Tax Implications of a Stand-Alone SNT

Tax advice is best left to tax professionals, but there is at least one tax concern that you should be aware of if setting up a stand-alone SNT for your disabled child. When it comes to the income produced on an annual basis by a SNT, there are different rates at which the IRS taxes them. For example, the trust rate is notoriously high, 35% as of the publication of this blog post. However, some trusts can have their income taxed at the rate applicable to the beneficiary, which is often times lower than 35%. Usually, it is grantor trusts that receive this beneficial tax rate. Unfortunately, stand-alone trusts, whether SNT or not, are not grantor trusts. However, in certain circumstances, attorneys may be able to include language in the trust instrument that will cause the trust income to be taxable to the donor rather than to the trust or the beneficiary. This is sometimes called an “intentionally defective grantor trust.” This can be very advantageous, depending upon the particular situation – for example, if the donor of the funds has a lower tax bracket than the trust or the beneficiary.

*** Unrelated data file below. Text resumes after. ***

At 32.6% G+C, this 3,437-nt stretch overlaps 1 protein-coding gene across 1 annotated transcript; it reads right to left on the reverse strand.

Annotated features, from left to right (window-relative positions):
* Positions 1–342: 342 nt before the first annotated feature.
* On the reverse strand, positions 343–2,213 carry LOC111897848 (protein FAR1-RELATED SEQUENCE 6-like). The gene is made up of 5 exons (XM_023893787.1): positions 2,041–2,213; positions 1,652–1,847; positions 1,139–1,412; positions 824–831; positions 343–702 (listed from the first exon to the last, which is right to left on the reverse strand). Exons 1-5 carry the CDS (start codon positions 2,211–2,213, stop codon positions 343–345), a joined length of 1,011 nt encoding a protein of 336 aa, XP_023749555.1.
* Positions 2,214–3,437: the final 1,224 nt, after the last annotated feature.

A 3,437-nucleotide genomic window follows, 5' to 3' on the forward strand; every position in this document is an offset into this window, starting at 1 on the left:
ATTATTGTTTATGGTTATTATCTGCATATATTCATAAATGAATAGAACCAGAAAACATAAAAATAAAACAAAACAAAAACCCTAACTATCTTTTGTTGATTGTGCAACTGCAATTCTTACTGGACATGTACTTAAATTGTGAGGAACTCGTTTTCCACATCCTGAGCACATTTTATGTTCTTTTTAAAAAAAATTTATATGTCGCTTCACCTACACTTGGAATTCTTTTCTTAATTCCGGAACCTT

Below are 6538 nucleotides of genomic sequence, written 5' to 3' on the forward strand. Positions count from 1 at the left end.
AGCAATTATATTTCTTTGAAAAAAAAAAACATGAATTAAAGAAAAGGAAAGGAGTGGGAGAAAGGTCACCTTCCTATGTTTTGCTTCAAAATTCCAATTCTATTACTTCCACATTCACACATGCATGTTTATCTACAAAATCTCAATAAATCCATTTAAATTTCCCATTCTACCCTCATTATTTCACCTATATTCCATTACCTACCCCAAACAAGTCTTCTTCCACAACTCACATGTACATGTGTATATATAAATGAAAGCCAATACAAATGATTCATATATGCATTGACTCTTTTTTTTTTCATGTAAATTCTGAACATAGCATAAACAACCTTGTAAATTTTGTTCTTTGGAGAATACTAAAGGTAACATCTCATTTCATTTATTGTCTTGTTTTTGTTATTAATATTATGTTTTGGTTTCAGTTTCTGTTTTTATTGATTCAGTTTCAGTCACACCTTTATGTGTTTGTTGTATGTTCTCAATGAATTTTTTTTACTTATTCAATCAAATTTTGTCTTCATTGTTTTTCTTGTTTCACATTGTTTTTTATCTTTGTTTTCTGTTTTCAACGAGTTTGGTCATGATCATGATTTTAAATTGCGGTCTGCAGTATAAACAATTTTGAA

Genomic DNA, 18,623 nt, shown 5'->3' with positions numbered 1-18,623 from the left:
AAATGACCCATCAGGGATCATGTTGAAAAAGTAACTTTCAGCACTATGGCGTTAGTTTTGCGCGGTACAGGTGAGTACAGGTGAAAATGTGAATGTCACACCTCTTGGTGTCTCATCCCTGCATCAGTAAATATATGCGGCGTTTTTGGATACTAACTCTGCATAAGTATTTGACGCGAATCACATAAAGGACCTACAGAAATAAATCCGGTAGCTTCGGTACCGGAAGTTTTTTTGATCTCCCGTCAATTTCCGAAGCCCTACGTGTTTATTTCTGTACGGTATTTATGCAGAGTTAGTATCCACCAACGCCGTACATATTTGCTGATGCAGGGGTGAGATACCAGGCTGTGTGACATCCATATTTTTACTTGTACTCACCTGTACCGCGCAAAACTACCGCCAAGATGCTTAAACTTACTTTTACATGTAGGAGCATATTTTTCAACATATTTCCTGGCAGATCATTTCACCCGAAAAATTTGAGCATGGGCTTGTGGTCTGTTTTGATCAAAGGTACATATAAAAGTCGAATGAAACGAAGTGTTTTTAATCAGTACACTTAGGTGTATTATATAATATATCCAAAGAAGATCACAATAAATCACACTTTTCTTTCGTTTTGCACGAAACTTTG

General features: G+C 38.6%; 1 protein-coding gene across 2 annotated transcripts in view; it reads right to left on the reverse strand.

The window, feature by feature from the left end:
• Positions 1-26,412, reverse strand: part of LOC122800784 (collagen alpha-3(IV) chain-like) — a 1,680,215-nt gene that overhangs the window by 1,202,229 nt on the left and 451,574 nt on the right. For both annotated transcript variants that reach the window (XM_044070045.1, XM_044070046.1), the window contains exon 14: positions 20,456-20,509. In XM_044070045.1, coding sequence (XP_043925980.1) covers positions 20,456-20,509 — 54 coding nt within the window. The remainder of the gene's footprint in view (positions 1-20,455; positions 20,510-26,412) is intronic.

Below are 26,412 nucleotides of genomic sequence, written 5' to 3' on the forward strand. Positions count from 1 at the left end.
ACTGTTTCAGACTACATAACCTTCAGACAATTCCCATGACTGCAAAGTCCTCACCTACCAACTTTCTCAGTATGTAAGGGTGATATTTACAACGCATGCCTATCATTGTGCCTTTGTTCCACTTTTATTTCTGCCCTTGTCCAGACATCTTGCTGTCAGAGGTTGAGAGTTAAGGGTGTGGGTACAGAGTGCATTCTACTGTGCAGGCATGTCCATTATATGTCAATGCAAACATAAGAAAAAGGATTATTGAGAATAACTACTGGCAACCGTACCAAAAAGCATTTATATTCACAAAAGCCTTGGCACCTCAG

Regardless of Whether it is a Stand-Alone SNT or a Testamentary SNT

Regardless of whether taxable income is attributed to a stand-alone or a testamentary SNT, it is important to make sure your trustee is ready to advocate if necessary concerning the difference between “taxable” income and “countable” income for purposes of Medicaid and other government benefits. This is important because government agencies often get a “tracer” report from the IRS about beneficiary income, and may issue preliminary notices that benefits will be terminated unless they receive proof that the beneficiary did not have countable income. The trustee should be prepared to explain that although the income was reportable to the IRS as the beneficiary’s income for tax purposes, the beneficiary only received distributions “in kind” which in general (with certain exceptions) are not counted as income for purposes of SSI, Medicaid, or other programs.